Social dynamics of development

Social dynamics of development

The various social dynamics of development are as follows:

• We define social development, in its broadest social terms, as an upward directional movement of society from lesser to greater levels of energy, efficiency, quality, productivity, complexity, comprehension, creativity, choice, mastery, enjoyment, and accomplishment. The development of individuals and societies results in increasing freedom of choice, and an increasing capacity to fulfil its choices by its own capacity and initiative.

• Growth and development usually go together, but they are different phenomena subject to different laws. Growth involves a horizontal or quantitative expansion and multiplication of existing types and forms of activities. Development involves a vertical or qualitative enhancement of the level of organization.

• Social development is driven by the subconscious aspirations and will of society for advancement. The social will seeks progressive fulfilment of a prioritized hierarchy of needs – security of borders, law and order, self sufficiency in food and shelter, organization for peace and prosperity, expression of excess energy in entertainment, leisure and enjoyment, knowledge, and artistic creativity.

• The development of society occurs only in fields where that collective will is sufficiently strong and seeking expression. Development strategies are most effective when they focus on identifying areas where the social will is mature, and when they provide better means for the awakened social energy to express itself. Only those initiatives that are in concordance with this subconscious urge will gain momentum and multiply. The development of the collective is subconscious. It starts with physical experience which eventually leads to conscious comprehension of the process. Conscious development that is based on conceptual knowledge of the social process accelerates development, and minimizes errors and imbalances.

• Society is the field of organized relationships and interactions between individuals. Only a small portion of human activity is organized for utilization by society, so only a small portion of development potential (of technology, knowledge, information, skills, systems) is tapped.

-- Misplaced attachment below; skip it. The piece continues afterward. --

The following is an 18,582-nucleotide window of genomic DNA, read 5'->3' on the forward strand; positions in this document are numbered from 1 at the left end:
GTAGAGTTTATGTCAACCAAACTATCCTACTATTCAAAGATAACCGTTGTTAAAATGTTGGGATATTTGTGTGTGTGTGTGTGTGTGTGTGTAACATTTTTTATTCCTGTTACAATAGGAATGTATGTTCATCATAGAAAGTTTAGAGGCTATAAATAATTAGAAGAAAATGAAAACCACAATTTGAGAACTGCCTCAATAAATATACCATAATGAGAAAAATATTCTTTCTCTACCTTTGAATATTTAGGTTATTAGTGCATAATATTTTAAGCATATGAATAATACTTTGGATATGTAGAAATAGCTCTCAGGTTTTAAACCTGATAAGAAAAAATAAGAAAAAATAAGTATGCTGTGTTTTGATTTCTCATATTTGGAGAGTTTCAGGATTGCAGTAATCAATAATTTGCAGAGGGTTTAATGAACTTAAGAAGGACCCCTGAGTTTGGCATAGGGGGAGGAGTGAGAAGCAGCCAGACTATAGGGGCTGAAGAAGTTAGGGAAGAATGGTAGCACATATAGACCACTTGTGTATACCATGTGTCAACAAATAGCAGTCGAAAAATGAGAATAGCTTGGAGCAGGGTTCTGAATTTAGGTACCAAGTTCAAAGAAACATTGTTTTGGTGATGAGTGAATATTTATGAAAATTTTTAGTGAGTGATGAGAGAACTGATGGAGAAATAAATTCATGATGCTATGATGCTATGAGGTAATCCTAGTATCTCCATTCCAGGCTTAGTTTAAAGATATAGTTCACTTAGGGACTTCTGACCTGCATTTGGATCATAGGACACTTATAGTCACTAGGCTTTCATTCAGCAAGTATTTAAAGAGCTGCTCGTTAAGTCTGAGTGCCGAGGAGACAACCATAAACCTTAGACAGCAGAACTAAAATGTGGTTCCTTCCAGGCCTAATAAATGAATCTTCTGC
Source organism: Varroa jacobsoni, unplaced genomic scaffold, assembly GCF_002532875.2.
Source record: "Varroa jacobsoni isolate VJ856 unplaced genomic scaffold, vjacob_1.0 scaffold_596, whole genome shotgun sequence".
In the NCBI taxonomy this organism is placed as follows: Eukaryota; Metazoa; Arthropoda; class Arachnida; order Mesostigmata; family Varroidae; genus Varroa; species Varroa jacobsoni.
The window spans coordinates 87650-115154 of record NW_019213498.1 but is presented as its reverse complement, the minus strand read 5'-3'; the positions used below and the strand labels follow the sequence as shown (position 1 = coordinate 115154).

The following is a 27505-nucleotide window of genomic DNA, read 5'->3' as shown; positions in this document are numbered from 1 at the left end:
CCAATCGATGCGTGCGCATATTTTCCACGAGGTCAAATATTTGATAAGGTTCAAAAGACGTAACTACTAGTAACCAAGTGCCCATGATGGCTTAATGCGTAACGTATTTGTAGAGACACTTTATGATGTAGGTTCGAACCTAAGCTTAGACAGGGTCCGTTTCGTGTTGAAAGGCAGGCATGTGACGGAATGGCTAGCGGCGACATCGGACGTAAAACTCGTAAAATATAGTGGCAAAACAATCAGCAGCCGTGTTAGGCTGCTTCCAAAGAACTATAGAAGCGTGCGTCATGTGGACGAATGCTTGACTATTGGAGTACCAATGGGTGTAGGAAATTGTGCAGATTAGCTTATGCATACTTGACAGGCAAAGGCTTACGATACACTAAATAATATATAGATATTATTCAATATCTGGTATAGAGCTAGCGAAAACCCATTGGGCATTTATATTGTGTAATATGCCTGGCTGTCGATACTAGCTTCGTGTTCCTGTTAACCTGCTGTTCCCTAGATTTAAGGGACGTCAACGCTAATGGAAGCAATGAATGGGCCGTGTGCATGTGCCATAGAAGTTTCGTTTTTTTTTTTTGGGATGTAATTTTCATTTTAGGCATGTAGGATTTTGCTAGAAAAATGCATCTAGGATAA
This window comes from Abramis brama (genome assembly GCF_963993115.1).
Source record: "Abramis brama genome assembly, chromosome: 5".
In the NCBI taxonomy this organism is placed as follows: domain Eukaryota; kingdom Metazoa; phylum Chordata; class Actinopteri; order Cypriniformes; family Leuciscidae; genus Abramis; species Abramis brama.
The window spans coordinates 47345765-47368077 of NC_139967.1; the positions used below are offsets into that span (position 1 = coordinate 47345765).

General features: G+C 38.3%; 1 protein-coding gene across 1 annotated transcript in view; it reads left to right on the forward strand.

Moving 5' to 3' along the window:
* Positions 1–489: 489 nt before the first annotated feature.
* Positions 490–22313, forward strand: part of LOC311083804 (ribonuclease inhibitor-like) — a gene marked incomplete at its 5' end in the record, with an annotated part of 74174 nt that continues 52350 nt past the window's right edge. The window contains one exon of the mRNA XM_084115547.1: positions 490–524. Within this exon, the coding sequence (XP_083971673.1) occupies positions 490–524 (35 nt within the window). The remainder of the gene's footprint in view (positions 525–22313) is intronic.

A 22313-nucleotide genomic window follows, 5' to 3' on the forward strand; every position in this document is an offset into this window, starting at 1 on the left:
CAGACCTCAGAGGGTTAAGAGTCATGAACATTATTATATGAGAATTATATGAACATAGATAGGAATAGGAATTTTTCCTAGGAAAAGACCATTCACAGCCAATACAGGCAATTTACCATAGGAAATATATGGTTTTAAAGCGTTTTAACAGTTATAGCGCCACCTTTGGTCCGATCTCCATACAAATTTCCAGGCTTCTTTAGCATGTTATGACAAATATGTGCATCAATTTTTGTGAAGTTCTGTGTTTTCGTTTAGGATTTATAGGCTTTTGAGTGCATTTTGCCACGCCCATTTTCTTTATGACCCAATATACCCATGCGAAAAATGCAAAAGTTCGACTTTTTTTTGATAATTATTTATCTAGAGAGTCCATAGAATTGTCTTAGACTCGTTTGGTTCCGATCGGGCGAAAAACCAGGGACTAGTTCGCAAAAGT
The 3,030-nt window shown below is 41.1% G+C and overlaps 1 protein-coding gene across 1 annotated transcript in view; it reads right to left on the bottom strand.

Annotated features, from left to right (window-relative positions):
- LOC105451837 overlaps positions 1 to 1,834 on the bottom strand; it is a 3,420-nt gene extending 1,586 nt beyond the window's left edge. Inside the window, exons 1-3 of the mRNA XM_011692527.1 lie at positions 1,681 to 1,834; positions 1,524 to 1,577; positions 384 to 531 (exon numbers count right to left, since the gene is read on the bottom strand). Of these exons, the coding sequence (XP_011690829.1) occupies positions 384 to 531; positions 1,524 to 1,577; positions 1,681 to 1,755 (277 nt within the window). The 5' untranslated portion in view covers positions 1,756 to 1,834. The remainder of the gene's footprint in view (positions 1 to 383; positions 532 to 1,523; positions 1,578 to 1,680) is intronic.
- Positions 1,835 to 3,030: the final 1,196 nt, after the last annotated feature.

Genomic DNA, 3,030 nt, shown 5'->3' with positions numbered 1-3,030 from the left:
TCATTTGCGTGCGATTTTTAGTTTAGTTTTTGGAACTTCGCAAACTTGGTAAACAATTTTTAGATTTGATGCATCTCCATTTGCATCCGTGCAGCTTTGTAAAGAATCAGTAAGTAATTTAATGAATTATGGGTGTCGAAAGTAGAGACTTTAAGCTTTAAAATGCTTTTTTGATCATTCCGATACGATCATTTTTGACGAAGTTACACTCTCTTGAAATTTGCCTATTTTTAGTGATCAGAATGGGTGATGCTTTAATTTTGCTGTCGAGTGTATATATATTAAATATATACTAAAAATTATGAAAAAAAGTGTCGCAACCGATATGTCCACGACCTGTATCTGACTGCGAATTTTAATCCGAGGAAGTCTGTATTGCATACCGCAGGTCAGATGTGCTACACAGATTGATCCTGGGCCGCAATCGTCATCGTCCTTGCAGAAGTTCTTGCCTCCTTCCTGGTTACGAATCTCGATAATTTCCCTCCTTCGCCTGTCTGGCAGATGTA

• Every society possesses a huge reservoir of potential human energy that is absorbed and held static in its organized foundations—its cultural values, physical security, social beliefs, and political structures. At times of transition, crises, and opportunities, those energies are released and expressed in action. Policies, strategies, and programs that tap this latent energy and channel it into constructive activities can stir an entire nation to action and rapid advancement.

The act is the basic unit of social organization. The evolution of more complex and productive activities woven together by people to form systems, organizations, institutions, and cultural values constitute the fabric or web of social organization.

• The essential nature of the development process is the progressive development of social organizations and institutions that harness and direct the society’s energies for higher levels of accomplishment. Society develops by organizing all the knowledge, human energies, and material resources at its disposal to fulfil its aspirations.

• The process of forming organizations takes place simultaneously at several levels: the organization of peace and physical security in society; the organization of physical activities and infrastructure; the organization of productive processes through the application of skills and technology in agriculture, industry and services; the organization of social processes we call systems, laws, institutions and administrative agencies; the organization of data as useful information; the organization of knowledge through education and science; and, the organization of higher social and cultural values that channel human energy into higher forms of expression. Each of these levels of organization admits of unlimited development. Each of these levels of organization depends upon, and, interacts with the others. Elevating the organization at any of these levels increases the utilization of resources and opportunities and accelerates development.